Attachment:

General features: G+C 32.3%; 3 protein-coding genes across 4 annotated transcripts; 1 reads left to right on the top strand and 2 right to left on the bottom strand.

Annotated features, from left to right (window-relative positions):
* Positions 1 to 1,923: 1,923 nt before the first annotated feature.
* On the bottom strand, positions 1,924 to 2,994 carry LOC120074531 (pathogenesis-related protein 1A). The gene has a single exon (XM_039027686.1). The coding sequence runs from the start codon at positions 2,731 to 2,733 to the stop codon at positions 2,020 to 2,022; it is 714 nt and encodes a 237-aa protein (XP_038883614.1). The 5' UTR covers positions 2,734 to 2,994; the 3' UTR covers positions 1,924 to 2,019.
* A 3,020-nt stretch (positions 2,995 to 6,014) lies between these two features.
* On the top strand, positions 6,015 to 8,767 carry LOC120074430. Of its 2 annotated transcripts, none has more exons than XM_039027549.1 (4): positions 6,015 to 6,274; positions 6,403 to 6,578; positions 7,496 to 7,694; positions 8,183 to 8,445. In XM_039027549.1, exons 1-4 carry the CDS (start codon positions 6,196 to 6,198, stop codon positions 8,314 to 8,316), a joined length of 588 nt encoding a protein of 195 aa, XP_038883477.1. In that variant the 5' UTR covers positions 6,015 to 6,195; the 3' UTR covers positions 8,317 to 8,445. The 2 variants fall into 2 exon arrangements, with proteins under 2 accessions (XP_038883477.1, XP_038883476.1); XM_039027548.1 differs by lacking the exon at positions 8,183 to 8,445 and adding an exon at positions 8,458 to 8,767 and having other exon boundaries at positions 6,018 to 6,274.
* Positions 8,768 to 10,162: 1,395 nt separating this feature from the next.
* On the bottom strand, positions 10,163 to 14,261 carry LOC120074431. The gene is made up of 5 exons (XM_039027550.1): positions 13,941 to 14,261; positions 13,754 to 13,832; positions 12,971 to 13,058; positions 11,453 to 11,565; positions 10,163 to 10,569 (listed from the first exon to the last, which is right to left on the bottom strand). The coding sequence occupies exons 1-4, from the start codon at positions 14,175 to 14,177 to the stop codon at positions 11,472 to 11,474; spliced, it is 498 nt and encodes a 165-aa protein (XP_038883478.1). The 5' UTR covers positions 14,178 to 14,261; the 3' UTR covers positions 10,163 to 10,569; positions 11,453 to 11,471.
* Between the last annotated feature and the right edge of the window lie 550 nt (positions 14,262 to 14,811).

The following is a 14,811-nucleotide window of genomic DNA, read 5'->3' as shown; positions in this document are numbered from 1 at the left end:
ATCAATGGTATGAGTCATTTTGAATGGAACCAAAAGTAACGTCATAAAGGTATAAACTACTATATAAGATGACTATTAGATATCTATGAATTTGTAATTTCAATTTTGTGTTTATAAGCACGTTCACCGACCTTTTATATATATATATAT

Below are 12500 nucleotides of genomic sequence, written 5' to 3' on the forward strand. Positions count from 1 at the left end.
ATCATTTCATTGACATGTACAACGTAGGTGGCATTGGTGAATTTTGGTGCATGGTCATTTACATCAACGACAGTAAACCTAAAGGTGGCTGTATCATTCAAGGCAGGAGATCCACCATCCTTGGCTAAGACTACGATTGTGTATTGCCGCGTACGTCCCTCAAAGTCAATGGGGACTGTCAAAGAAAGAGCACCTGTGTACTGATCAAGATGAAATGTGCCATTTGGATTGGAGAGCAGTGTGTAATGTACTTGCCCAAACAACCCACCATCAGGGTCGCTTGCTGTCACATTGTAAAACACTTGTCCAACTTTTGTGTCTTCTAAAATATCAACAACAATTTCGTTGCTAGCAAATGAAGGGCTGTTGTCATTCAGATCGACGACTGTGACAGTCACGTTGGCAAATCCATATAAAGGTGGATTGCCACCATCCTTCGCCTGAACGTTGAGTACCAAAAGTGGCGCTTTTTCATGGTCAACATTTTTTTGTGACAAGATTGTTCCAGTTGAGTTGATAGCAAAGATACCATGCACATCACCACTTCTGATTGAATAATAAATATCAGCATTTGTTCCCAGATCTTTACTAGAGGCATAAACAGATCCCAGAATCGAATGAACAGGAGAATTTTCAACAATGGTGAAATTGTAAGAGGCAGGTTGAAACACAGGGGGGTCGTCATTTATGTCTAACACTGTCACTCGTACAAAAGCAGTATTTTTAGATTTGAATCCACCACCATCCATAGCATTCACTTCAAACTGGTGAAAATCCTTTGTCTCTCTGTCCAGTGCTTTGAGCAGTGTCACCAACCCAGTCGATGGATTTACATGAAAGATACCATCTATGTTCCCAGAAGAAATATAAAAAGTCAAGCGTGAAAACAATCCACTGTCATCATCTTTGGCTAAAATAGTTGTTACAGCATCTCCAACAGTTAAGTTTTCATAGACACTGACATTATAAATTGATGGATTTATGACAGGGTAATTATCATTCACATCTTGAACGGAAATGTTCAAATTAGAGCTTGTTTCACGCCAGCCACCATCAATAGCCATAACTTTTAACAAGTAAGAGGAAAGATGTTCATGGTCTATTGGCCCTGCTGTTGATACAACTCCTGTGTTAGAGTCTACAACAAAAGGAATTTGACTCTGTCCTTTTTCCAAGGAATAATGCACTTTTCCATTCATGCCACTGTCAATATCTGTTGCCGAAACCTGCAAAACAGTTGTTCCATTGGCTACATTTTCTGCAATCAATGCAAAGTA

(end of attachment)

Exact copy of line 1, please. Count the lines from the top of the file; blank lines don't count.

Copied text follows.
General features: G+C 32.3%; 3 protein-coding genes across 4 annotated transcripts; 1 reads left to right on the top strand and 2 right to left on the bottom strand.